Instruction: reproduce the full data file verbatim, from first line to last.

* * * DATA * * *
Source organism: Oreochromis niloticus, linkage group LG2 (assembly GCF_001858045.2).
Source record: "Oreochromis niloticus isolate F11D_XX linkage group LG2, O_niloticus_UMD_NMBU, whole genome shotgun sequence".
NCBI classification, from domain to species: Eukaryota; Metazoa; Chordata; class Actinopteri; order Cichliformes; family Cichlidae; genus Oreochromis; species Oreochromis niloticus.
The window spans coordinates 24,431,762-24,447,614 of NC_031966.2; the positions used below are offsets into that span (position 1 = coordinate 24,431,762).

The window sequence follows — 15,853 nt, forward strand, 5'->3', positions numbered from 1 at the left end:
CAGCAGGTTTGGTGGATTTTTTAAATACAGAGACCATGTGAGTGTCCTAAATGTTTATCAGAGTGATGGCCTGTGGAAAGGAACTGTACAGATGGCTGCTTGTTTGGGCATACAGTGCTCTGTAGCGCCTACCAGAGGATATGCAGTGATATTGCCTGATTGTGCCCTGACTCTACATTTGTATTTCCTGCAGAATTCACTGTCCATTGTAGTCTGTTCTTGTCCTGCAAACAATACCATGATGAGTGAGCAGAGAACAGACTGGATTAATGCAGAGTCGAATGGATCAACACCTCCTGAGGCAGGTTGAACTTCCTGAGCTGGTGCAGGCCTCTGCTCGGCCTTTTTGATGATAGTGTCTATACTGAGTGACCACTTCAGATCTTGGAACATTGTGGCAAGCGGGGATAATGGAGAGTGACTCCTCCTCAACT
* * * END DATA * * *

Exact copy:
Source organism: Oreochromis niloticus, linkage group LG2 (assembly GCF_001858045.2).
Source record: "Oreochromis niloticus isolate F11D_XX linkage group LG2, O_niloticus_UMD_NMBU, whole genome shotgun sequence".
NCBI classification, from domain to species: Eukaryota; Metazoa; Chordata; class Actinopteri; order Cichliformes; family Cichlidae; genus Oreochromis; species Oreochromis niloticus.
The window spans coordinates 24,431,762-24,447,614 of NC_031966.2; the positions used below are offsets into that span (position 1 = coordinate 24,431,762).

The window sequence follows — 15,853 nt, forward strand, 5'->3', positions numbered from 1 at the left end:
CAGCAGGTTTGGTGGATTTTTTAAATACAGAGACCATGTGAGTGTCCTAAATGTTTATCAGAGTGATGGCCTGTGGAAAGGAACTGTACAGATGGCTGCTTGTTTGGGCATACAGTGCTCTGTAGCGCCTACCAGAGGATATGCAGTGATATTGCCTGATTGTGCCCTGACTCTACATTTGTATTTCCTGCAGAATTCACTGTCCATTGTAGTCTGTTCTTGTCCTGCAAACAATACCATGATGAGTGAGCAGAGAACAGACTGGATTAATGCAGAGTCGAATGGATCAACACCTCCTGAGGCAGGTTGAACTTCCTGAGCTGGTGCAGGCCTCTGCTCGGCCTTTTTGATGATAGTGTCTATACTGAGTGACCACTTCAGATCTTGGAACATTGTGGCAAGCGGGGATAATGGAGAGTGACTCCTCCTCAACT